“I appreciate everyone who has supported me and the company over the years,” Stuart said. “It has been a great journey. To have success, you have to be prepared to work hard, and never, ever give up.”
Reared at Bethel AME Church, Stuart was most recently affiliated with Covenant Community Church.
Stuart’s wife, Cordie King Stuart, was one of the original Ebony Fashion Fair models and one of the first Black women to appear in national advertising campaigns for television. The dashing entrepreneur and beautiful “singing model” made the picture perfect couple. They had been married 48 years when she died in 2004 at age 80.
Stuart is survived by a sister, Jane Stuart DeBow, nieces and nephews and cousins.
Funeral services for Stuart will be Feb. 1, at 10 a.m. with visitation on Friday, Jan. 31 from 5 to 7 p.m. at Stuart Mortuary Chapel and interment at Crown Hill Cemetery.
A unique view: Stuart’s Memories
Early business success
“I graduated from Crispus Attucks High School in 1933, and thought I was going to dental school. During the summer, I needed a job, so I got a little job on Monument Circle for cleaning up a haberdashery (shop with clothing materials) for $3.80 a week.
I had to be there at quarter till’ eight in the morning and got through at noon. There was a lady next door who had a dress shop and asked me to come down and wash her windows. I told her I would, and then the next she told me she had to more stores on Pennsylvania Street and asked if I could take care of those as well. When it was all said and done, I ended up having work in 19 stores with two employees helping me. We washed windows in the morning, and I would go back and trim windows at night.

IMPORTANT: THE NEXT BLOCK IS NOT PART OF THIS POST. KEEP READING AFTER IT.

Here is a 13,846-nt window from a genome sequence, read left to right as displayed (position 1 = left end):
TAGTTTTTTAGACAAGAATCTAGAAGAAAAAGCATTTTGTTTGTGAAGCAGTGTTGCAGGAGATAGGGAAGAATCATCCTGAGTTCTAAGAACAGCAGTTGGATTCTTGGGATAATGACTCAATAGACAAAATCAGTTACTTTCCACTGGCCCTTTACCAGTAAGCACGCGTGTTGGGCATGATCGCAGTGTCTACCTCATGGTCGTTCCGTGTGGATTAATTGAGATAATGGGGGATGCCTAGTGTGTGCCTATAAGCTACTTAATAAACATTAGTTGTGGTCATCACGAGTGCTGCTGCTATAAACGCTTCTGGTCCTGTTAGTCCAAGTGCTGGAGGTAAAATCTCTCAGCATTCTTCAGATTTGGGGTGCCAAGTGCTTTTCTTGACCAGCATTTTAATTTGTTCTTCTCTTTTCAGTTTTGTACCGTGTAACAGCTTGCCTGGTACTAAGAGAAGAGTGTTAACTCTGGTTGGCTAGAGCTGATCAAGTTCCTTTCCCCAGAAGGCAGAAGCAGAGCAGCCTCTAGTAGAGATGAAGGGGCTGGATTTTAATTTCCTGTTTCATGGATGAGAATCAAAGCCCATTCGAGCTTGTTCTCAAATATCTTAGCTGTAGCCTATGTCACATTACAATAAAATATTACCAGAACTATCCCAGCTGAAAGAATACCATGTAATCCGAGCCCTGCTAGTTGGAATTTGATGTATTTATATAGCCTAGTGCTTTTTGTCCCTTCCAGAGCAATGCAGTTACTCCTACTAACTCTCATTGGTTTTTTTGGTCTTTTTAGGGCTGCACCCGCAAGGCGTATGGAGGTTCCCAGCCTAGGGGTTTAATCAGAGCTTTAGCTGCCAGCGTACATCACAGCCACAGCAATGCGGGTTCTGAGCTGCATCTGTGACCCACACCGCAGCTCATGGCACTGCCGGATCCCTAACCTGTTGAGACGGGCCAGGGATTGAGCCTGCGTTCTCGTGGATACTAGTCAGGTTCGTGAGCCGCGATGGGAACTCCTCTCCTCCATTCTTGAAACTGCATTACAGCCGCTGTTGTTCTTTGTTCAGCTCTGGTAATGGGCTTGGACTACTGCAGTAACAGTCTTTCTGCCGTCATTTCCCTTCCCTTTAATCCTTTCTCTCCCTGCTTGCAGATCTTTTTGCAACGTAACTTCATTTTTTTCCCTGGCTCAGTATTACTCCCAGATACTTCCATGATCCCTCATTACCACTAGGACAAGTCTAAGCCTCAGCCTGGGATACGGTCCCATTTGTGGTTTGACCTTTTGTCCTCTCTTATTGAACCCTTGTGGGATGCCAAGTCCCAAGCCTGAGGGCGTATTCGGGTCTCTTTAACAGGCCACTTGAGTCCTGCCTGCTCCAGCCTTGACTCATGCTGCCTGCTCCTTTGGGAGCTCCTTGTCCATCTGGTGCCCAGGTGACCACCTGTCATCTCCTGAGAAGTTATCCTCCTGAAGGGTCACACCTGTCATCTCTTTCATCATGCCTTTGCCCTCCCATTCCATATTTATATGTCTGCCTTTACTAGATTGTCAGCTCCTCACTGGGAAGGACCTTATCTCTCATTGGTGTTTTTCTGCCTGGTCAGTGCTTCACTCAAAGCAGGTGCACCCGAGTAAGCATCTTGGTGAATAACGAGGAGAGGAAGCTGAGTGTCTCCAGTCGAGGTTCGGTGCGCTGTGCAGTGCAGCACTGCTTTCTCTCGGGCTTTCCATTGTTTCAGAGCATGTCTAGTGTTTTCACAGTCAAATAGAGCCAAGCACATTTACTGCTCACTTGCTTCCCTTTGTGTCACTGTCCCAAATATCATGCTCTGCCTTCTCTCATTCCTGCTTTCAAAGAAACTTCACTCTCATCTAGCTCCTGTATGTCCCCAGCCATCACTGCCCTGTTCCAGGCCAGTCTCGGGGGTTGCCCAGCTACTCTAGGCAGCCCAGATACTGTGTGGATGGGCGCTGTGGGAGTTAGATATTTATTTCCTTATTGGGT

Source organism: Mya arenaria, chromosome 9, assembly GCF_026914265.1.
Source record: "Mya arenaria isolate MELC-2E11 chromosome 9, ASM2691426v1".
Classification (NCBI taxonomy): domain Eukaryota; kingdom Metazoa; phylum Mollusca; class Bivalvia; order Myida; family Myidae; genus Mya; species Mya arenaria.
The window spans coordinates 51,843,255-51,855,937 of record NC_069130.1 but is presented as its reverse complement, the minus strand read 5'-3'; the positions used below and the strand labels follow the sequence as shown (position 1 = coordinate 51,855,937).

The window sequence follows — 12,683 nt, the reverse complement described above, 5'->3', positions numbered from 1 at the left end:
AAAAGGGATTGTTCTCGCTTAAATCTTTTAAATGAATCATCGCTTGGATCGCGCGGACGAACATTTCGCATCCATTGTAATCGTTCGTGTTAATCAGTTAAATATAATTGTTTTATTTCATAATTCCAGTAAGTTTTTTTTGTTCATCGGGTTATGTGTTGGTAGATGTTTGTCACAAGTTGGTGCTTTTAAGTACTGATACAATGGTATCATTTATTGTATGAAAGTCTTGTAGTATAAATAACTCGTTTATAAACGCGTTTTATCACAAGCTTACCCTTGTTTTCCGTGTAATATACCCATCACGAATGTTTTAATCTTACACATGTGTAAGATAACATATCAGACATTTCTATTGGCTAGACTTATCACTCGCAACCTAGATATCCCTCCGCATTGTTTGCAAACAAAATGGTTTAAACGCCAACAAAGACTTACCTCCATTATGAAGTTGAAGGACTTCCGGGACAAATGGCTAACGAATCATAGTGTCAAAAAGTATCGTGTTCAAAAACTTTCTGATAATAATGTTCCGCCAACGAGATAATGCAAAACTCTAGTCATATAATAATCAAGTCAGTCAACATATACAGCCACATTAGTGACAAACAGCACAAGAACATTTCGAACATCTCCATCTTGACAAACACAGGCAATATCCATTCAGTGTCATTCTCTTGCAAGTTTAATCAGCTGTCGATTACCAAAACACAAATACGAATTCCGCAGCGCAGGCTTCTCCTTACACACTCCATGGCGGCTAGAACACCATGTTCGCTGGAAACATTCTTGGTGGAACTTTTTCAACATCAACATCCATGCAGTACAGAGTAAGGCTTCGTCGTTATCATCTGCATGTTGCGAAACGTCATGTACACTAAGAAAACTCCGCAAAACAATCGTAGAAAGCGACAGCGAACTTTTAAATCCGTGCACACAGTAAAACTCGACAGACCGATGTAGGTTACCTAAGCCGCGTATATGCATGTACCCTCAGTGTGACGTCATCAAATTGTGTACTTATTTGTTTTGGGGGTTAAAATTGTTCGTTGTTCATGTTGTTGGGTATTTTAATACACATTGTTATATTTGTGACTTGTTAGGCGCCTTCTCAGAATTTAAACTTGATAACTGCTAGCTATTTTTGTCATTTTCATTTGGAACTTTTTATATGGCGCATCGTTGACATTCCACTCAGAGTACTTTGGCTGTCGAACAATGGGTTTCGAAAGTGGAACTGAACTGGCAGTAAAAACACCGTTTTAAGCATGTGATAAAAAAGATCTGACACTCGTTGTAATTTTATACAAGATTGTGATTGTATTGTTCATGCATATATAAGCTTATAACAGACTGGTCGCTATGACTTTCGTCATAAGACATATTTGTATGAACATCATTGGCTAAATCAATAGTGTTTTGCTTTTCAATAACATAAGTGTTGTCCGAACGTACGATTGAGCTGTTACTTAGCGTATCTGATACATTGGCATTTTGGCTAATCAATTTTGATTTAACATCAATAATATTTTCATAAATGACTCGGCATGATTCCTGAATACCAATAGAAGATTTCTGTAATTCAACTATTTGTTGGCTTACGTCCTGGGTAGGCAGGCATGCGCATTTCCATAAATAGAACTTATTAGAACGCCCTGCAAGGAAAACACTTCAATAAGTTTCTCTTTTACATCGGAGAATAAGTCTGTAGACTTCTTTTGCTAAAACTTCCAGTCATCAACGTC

Back then you could go in places and request work any time if you wanted it. You didn’t have people standing around waiting for someone to give them a loan. You did whatever work you could find and worked hard.”
Forming Stuart’s Moving & Storage (1936)
“We went downtown near Indiana Ave. one afternoon to eat and we saw a little truck for sale. I bought the truck for $85 out of the pawnshop. The guy wanted me to take it then, but I had to get my license first and get it the next day. A little later, after being asked to move different items, I formed the moving business, and we have done some major jobs. We have moved governors in and out of the Governor’s Mansion, as well as the state police, and major theaters and universities. Even now, we still get good jobs. Materials that are being used for that hospital downtown the one- that’s having its name changed (Wishard to Eskenazi) are being stored by us.”